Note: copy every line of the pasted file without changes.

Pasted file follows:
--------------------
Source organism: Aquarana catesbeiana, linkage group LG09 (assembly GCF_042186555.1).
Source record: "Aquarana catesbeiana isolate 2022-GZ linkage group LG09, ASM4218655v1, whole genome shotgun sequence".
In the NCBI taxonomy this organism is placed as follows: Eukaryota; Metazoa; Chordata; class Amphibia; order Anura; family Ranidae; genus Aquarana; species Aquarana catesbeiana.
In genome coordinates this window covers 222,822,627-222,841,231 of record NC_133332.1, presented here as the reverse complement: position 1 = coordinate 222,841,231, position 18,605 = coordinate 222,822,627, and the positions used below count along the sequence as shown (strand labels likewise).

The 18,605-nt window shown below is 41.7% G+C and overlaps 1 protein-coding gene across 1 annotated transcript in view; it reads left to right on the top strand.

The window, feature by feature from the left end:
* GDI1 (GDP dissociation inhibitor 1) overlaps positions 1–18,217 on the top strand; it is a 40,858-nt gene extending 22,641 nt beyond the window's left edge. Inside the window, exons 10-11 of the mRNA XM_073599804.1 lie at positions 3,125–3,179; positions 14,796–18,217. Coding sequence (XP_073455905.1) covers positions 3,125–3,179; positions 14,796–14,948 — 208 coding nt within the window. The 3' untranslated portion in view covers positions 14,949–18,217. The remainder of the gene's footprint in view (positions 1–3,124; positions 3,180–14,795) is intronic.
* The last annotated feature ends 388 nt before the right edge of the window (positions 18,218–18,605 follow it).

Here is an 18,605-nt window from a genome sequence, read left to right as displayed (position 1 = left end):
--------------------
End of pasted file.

Source organism: Aquarana catesbeiana, linkage group LG09 (assembly GCF_042186555.1).
Source record: "Aquarana catesbeiana isolate 2022-GZ linkage group LG09, ASM4218655v1, whole genome shotgun sequence".
In the NCBI taxonomy this organism is placed as follows: Eukaryota; Metazoa; Chordata; class Amphibia; order Anura; family Ranidae; genus Aquarana; species Aquarana catesbeiana.
In genome coordinates this window covers 222,822,627-222,841,231 of record NC_133332.1, presented here as the reverse complement: position 1 = coordinate 222,841,231, position 18,605 = coordinate 222,822,627, and the positions used below count along the sequence as shown (strand labels likewise).

The 18,605-nt window shown below is 41.7% G+C and overlaps 1 protein-coding gene across 1 annotated transcript in view; it reads left to right on the top strand.

The window, feature by feature from the left end:
* GDI1 (GDP dissociation inhibitor 1) overlaps positions 1–18,217 on the top strand; it is a 40,858-nt gene extending 22,641 nt beyond the window's left edge. Inside the window, exons 10-11 of the mRNA XM_073599804.1 lie at positions 3,125–3,179; positions 14,796–18,217. Coding sequence (XP_073455905.1) covers positions 3,125–3,179; positions 14,796–14,948 — 208 coding nt within the window. The 3' untranslated portion in view covers positions 14,949–18,217. The remainder of the gene's footprint in view (positions 1–3,124; positions 3,180–14,795) is intronic.
* The last annotated feature ends 388 nt before the right edge of the window (positions 18,218–18,605 follow it).

Here is an 18,605-nt window from a genome sequence, read left to right as displayed (position 1 = left end):